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Journal of the Chilean Chemical Society

versión On-line ISSN 0717-9707

J. Chil. Chem. Soc. v.55 n.1 Concepción  2010 

J. Chil. Chem. Soc, 55,on° 1 (2010), pág: 118-120






1 Departamento de Química, Facultad de Ciencias, Las Palmeras 3425, Ñuñoa, Casilla 653. Santiago-Chile Santiago, Chile. Universidad de Chile, Santiago, Chile.
2 Laboratorio de Síntesis Orgánica, Instituto de Química de Recursos Naturales, Universidad de Talca, Casilla 74 7, Talca, Chile.
3 Departamento de Química, Universidad Andrés Bello, Los Fresnos 52, Viña del Mar, Chile.


In addition to the known diterpenes, desoxyarticulin and dihydrotucumanoic acid, a new neoclerodane diterpene was isolated from Baccharis marginalis. The structures of the compounds were elucidated by spectroscopic evidence.

Key Words: Baccharis marginalis, ent-clerodanes, dihydrotucumanoic acid, Yi-epi- dihydrotucumanoic acid.


In a previous paper1, the characterization of desoxyarticulin 1 and dihydrotucumanoic acid 2 from the CH2C12 extract of Baccharis marginalis was described.

Further examination of the minor constituents from the column chromatography of the CH2C12 extract of B. marginalis resulted in the isolation of an additional diterpeno1D, 13-epi-dihydrotucumanoic acid 3.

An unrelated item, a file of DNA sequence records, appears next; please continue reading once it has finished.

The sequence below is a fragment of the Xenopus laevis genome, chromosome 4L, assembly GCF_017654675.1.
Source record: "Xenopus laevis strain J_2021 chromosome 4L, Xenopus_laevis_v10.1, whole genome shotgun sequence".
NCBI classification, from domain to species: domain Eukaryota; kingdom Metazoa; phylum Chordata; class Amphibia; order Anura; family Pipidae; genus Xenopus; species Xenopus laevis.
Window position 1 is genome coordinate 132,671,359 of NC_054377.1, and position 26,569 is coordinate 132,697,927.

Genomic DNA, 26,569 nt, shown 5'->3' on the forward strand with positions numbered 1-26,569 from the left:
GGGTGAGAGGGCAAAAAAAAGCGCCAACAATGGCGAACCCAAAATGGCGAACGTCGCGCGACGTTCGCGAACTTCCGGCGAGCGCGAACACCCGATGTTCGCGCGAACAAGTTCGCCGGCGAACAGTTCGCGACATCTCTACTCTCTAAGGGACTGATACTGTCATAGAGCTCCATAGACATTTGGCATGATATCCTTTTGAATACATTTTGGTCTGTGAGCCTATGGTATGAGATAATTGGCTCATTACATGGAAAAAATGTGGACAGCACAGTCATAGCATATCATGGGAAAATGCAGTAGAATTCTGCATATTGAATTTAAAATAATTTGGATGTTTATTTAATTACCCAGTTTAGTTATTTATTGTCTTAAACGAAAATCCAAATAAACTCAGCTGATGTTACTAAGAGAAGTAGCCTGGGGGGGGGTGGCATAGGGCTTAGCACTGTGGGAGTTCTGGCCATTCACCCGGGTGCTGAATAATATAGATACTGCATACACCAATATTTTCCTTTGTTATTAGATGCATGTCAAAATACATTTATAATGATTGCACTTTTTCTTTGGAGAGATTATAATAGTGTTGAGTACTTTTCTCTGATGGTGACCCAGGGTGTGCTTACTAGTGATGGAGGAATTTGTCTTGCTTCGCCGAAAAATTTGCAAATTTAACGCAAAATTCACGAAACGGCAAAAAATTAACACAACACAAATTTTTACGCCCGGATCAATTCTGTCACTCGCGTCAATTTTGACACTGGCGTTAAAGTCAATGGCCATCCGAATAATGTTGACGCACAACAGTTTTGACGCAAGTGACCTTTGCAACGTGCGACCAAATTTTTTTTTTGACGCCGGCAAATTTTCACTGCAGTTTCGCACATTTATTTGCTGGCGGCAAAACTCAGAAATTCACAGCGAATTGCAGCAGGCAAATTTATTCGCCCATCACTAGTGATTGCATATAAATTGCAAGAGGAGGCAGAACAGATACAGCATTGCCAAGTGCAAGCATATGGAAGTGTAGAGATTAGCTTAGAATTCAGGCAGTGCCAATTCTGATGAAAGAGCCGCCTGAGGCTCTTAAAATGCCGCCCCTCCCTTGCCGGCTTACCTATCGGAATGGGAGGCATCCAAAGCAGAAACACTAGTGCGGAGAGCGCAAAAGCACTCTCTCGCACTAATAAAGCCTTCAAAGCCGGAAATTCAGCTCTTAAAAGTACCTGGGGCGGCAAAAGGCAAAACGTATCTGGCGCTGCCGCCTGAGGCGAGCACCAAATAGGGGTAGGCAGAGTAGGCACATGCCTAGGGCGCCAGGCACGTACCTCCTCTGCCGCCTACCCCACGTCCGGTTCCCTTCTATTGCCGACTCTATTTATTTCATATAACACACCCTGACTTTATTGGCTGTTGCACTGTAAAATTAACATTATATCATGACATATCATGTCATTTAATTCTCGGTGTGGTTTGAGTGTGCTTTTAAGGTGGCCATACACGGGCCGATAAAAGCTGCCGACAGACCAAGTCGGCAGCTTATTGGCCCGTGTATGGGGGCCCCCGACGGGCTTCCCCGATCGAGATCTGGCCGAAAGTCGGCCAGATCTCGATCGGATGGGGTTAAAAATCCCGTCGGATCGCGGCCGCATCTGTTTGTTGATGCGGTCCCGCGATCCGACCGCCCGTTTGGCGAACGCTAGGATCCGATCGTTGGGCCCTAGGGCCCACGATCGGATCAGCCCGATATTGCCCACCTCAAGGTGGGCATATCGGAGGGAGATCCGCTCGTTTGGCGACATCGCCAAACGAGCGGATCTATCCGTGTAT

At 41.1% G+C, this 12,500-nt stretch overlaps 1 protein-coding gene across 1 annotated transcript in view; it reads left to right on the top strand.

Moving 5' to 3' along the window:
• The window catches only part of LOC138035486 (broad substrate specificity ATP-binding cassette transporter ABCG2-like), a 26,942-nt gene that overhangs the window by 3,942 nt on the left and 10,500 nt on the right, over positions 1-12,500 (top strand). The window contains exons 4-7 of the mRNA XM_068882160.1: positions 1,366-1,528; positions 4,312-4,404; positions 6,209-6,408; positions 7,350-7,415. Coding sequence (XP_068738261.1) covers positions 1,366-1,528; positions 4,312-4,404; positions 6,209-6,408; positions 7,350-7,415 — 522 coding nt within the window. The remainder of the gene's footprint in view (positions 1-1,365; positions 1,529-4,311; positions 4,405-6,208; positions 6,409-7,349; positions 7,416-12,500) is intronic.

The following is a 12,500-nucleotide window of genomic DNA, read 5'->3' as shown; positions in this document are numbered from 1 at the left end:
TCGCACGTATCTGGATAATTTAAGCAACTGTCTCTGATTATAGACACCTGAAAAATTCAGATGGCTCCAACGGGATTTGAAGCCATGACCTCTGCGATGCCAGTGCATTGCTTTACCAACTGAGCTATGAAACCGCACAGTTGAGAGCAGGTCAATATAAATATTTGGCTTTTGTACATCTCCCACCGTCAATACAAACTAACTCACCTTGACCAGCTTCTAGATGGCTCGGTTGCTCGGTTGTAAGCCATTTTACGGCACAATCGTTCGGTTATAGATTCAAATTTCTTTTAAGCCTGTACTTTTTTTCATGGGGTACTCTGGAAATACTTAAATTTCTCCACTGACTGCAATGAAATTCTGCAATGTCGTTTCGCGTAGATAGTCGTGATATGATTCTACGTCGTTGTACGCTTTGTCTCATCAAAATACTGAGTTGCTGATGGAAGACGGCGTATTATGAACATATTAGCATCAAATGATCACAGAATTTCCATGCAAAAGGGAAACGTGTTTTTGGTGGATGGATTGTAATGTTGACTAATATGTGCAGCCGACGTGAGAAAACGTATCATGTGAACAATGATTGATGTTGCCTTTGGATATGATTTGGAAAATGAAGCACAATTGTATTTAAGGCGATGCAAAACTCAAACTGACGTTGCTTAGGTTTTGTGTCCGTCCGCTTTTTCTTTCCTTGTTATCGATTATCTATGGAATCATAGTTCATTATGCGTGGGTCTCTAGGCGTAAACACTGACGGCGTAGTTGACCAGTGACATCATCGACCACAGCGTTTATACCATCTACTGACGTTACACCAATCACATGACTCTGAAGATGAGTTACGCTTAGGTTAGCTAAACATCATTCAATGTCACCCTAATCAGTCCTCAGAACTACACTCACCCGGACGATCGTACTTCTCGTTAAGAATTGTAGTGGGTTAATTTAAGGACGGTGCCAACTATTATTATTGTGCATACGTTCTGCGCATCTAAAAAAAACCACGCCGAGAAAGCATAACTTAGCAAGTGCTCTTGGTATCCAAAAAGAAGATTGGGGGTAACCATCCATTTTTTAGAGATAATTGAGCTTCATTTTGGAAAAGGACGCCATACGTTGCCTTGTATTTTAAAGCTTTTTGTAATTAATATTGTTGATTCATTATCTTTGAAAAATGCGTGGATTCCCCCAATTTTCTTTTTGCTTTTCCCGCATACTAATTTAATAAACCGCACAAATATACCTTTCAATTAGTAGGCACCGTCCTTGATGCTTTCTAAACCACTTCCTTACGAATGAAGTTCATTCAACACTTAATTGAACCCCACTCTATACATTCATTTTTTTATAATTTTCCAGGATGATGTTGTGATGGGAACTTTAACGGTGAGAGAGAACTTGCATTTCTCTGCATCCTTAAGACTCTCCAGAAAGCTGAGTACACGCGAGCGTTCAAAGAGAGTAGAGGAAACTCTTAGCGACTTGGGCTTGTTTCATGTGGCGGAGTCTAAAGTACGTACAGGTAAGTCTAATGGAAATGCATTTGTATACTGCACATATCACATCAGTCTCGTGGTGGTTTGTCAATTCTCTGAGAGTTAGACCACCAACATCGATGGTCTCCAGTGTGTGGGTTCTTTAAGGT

M.p. uncorr. Melting points were measured (in triplicate) on a Stuart-Scientific SMP3 apparatus and are uncorrected. EIMS and HREIMS spectra were taken on a Micromass Autospect spectrometer. 1H-, 13C- (DEPT 135 and DEPT 90), sel. 1D 1H NOESY, sel. 1D 1H TOCSY, 2D HSQC and 2D HMBC spectra were recorded in CDCl3 solutions and are referenced to the residual peaks of CHCL, at δ 7.26 ppm and δ 77.0 ppm for 1H- and 13C-, respectively, on a Bruker Avance 400 Digital NMR spectrometer, operating at 400.1MHz for 1H and 100.6 MHz for 13C Chemical shifts are reported in 8 ppm and coupling constants (J) are given in Hz. Silica gel (Merck 200-300 mesh) was used for CC and silica gel plates HF-254 for TLC. TLC spots were detected by heating after spraying with 25% H2So4 in H2O.

Extraction and Isolation of Diterpenoids

Dried and finely powdered aerial parts of B. marginalis (3000 g) collected in Fray Jorge National Park (IV Región), Chile in December 2004, were extracted with dicloromethane at room temperature for 72 hrs, affording 500 g of a syrup. Part of this crude material (200g) was chromatographed on a silica gel column (800g), and eluted with mixtures of petrol and EtOAc of increasing polarity. Fractions of 100 mL were taken and combined upon TLC, to produce eight fractions. The fraction 6 (3.7 g) was acetylated with Ac2O and pyridine in the usual manner, obtaining 4.3 g of acetilated extract. One part of this extract (2.00g) was further separated and purified by silica gel chromatography to give compounds 4-7. The other part was treated with CH2N2 in ether to yield compounds 8 and 9